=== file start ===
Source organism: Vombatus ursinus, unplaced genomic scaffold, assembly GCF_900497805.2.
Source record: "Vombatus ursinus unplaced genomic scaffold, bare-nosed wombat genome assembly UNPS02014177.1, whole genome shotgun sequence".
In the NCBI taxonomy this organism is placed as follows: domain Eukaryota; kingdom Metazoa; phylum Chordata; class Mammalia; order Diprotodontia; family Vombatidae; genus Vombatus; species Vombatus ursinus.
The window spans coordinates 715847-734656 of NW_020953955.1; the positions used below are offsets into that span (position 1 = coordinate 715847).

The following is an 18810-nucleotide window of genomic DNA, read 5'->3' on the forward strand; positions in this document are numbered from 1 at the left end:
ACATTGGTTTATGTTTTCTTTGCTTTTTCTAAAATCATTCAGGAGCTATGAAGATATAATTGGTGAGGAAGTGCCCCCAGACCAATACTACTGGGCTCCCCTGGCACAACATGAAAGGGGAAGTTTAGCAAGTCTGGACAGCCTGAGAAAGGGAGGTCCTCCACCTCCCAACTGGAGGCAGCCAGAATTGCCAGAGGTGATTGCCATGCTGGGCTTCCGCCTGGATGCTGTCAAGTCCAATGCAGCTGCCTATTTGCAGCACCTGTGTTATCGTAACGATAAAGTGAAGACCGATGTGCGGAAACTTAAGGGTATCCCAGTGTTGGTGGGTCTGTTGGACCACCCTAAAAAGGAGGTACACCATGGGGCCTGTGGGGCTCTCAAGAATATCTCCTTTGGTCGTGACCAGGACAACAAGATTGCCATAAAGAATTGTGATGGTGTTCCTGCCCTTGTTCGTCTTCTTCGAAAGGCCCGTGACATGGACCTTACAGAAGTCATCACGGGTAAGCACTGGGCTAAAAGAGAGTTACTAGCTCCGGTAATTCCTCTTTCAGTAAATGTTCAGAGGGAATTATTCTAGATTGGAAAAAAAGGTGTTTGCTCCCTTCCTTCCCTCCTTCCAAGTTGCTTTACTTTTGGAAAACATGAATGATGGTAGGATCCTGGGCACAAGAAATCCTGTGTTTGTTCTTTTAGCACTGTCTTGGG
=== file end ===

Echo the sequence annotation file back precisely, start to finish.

Source organism: Vombatus ursinus, unplaced genomic scaffold, assembly GCF_900497805.2.
Source record: "Vombatus ursinus unplaced genomic scaffold, bare-nosed wombat genome assembly UNPS02014177.1, whole genome shotgun sequence".
In the NCBI taxonomy this organism is placed as follows: domain Eukaryota; kingdom Metazoa; phylum Chordata; class Mammalia; order Diprotodontia; family Vombatidae; genus Vombatus; species Vombatus ursinus.
The window spans coordinates 715847-734656 of NW_020953955.1; the positions used below are offsets into that span (position 1 = coordinate 715847).

The following is an 18810-nucleotide window of genomic DNA, read 5'->3' on the forward strand; positions in this document are numbered from 1 at the left end:
ACATTGGTTTATGTTTTCTTTGCTTTTTCTAAAATCATTCAGGAGCTATGAAGATATAATTGGTGAGGAAGTGCCCCCAGACCAATACTACTGGGCTCCCCTGGCACAACATGAAAGGGGAAGTTTAGCAAGTCTGGACAGCCTGAGAAAGGGAGGTCCTCCACCTCCCAACTGGAGGCAGCCAGAATTGCCAGAGGTGATTGCCATGCTGGGCTTCCGCCTGGATGCTGTCAAGTCCAATGCAGCTGCCTATTTGCAGCACCTGTGTTATCGTAACGATAAAGTGAAGACCGATGTGCGGAAACTTAAGGGTATCCCAGTGTTGGTGGGTCTGTTGGACCACCCTAAAAAGGAGGTACACCATGGGGCCTGTGGGGCTCTCAAGAATATCTCCTTTGGTCGTGACCAGGACAACAAGATTGCCATAAAGAATTGTGATGGTGTTCCTGCCCTTGTTCGTCTTCTTCGAAAGGCCCGTGACATGGACCTTACAGAAGTCATCACGGGTAAGCACTGGGCTAAAAGAGAGTTACTAGCTCCGGTAATTCCTCTTTCAGTAAATGTTCAGAGGGAATTATTCTAGATTGGAAAAAAAGGTGTTTGCTCCCTTCCTTCCCTCCTTCCAAGTTGCTTTACTTTTGGAAAACATGAATGATGGTAGGATCCTGGGCACAAGAAATCCTGTGTTTGTTCTTTTAGCACTGTCTTGGG